Note: I don't think it's likely Tesla's putting much effort into this "problem". I'm with the camp who says 58 miles per hour is already good enough for home charging. I merely present this as a possible solution and hope that someone who actually knows what they're talking about (Cottonwood) will stop by and drop a knowledge bomb on all of us.
     
  17. David99

    David99 Active Member

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    The idea is great. Tesla itself is already doing exactly this at some Superchargers where limiting the power draw from the grid saves them a great amount of money in fees to the power company. But the size of the battery needed for this is significant. You need a battery that is larger than the 85 to be able to recharge your car. It would need it's own dedicated charger as well and then of course the actual supercharger itself. The cost of this entire setup would be significant. Probably as much as a Model S. I doubt many people would buy that.
     
  18. Cottonwood

    Cottonwood Roadster#433, Model S#S37

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    This is exactly what I had hoped Tesla put into their "Mobile" Supercharger, to make installs easier at many sites, but it wasn't so...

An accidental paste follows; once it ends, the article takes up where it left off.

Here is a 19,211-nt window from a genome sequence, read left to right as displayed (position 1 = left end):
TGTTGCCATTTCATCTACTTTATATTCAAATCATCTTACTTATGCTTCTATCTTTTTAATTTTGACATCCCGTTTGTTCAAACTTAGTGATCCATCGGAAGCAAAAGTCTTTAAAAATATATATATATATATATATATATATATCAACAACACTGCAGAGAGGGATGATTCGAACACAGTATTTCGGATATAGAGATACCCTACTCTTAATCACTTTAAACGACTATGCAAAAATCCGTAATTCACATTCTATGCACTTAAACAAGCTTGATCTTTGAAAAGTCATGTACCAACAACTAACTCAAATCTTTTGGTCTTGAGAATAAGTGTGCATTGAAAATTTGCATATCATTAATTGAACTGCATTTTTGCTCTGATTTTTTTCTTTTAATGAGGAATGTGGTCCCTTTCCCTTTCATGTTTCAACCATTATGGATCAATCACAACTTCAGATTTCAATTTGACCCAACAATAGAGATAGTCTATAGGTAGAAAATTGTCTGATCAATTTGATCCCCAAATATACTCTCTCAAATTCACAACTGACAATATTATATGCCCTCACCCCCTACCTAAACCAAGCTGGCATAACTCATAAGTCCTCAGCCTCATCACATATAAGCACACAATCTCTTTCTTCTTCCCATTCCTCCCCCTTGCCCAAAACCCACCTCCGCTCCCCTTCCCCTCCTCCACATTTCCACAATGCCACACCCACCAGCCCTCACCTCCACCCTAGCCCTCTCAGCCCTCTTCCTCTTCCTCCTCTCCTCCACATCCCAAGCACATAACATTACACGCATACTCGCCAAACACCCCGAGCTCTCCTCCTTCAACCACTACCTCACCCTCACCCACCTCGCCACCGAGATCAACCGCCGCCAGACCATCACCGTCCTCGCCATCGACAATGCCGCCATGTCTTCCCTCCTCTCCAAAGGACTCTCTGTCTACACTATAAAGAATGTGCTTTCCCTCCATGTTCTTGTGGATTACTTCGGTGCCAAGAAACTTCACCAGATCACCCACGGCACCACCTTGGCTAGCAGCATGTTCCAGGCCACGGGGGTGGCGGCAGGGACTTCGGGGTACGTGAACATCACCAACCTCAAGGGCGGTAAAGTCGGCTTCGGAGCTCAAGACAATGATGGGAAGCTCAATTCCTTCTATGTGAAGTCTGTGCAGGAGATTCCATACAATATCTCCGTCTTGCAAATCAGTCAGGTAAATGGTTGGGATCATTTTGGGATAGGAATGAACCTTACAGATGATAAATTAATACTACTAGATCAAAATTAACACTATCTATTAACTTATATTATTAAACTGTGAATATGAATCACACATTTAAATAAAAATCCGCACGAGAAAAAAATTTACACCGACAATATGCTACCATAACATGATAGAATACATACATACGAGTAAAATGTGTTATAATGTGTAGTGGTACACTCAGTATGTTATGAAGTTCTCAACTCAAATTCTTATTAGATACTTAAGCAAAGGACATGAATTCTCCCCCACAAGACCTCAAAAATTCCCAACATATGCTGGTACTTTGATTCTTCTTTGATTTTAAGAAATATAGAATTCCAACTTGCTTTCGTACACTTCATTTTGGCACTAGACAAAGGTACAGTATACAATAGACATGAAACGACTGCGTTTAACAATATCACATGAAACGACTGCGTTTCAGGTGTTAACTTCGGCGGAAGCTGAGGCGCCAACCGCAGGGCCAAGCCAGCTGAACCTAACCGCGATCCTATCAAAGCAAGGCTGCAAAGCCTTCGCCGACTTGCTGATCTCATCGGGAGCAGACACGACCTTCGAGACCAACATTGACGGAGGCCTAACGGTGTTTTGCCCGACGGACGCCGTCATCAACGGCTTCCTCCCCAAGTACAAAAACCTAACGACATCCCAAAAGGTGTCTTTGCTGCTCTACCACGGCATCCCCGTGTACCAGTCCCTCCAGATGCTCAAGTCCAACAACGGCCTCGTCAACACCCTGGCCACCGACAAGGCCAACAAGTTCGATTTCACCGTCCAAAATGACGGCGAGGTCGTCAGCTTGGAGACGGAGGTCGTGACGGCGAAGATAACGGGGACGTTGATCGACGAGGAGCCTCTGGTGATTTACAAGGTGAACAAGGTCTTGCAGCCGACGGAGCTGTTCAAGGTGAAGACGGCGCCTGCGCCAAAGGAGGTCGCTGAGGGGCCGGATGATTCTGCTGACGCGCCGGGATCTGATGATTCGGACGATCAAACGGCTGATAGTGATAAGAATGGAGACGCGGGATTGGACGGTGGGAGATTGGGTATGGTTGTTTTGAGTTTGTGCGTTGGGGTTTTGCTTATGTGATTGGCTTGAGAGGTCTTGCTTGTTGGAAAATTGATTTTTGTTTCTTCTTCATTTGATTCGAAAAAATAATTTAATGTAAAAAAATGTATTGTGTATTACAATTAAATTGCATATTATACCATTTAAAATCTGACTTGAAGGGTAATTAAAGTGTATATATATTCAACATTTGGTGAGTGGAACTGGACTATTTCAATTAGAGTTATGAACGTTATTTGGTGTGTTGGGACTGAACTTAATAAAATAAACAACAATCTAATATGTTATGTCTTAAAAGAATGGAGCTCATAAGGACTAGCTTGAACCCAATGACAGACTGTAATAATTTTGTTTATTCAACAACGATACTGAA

19. AnOutsider

    AnOutsider S532 # XS27

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    Maybe once the gigafactory is operational
     
  20. dirkhh

    dirkhh Middle-aged Member

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    It is my understanding that Tesla/SolarCity/Gigafactory are going to work on providing a comprehensive home power solution. From what I heard (and read between the lines) they are thinking about a solution that includes solar panels and a backup battery - either new or possibly reusing older, refurbished packs from Tesla cars (because with a 30% drop in capacity those packs might suck for a car, but they would still be excellent for a home backup).
    Now when you combine THAT with a DC charging solution... that would rock.
    But I wouldn't expect this for quite a few more years.